Spear to the West
Thought and Recruitment in Violent Jihadism
A probing, at times startling, long essay on how the threat of jihadism has shaped our societies since 9/11.
With the seeming defeat of ISIS, has jihadism disappeared from world politics? In this startling new book, Stephen Chan uncovers the ideological foundations that allow ISIS and other jihadi groups to survive, as they propagate terror by sophisticated means online and continue thrusting their spear at the West.
Far from presenting simple-minded, black-clad fighters, Chan describes an elaborate process of online recruitment, which is, in its own terrible way, meaningful and thoughtful. He examines the foundations of this thought and the step-by-step methods of jihadi indoctrination, exposing the lack of IT knowledge among Western world leaders and urging the ‘moderate’ Islamic community in the West to challenge jihadi ideology with a courageous, non-violent ideology of its own. Without a counterideology, Chan argues, alienated Muslim youth are drawn not only to glamorised dreams of violence, but also to the pull of a totalising system of politics and theology.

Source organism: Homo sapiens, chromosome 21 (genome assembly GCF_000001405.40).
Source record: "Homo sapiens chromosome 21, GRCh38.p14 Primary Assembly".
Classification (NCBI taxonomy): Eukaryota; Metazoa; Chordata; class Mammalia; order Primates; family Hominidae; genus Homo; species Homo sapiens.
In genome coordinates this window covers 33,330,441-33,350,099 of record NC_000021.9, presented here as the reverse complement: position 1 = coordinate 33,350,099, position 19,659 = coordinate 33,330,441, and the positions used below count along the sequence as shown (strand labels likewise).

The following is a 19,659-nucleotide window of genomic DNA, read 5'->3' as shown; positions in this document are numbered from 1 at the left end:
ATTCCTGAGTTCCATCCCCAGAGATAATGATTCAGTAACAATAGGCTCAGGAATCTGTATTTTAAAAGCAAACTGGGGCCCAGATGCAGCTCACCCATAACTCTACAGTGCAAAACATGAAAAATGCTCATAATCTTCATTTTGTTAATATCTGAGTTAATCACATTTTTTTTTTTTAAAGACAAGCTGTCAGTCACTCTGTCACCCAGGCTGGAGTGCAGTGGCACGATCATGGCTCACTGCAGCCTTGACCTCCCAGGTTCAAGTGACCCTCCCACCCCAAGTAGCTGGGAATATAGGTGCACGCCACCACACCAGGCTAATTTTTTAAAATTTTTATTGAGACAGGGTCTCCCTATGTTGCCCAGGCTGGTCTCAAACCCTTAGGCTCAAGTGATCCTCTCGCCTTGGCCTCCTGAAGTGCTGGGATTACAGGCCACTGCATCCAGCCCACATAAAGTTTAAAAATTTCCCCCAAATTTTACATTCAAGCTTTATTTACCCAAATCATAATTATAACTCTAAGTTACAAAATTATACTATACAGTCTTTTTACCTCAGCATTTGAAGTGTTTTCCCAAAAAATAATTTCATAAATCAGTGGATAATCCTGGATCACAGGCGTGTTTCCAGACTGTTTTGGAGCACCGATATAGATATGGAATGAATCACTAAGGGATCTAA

Spear to the West picks apart the fallacy of ‘thoughtless’ jihadi carnage, arguing that—dangerous and gruesome as it might be—there is more thought behind this phenomenon of destruction than meets the eye.
Stephen Chan, OBE was Foundation Dean at SOAS University of London, where he holds the Chair in World Politics. The author of over thirty books and a former international civil servant, he has worked extensively in Africa, and remains involved in current diplomatic affairs in Africa and the Middle East.
‘With erudition and élan, this insightful book challenges us to rise above facile condemnations and to acknowledge that contemporary jihadists evince a moral reasoning—one that is, at once, motivating, arrogant, and self-limiting.’ — James Piscatori, co-author of Muslim Politics
‘Stephen Chan is one of the great doyens of world politics. This book displays his distinctive global consciousness and unique cultural empathy, even when tackling the most contentious topics.’ — Arshin Adib-Moghaddam, Professor in Global Thought and Comparative Philosophies, SOAS University of London
‘In this brilliant, disturbing work, Chan lays bare the global jihad’s sinister engagement with modernity. Full of insights, it is one of the best treatments of radicalisation I have read.’ — John Calvert, Professor of History, Creighton University
‘Chan shows how the West incubates jihad and must instead respond actively to digital recruitment by ISIS. He also argues powerfully for debate within Islamic scholarship to accommodate Muslim aspirations for justice.’ — Alison Scott-Baumann, Professor of Society and Belief, SOAS University of London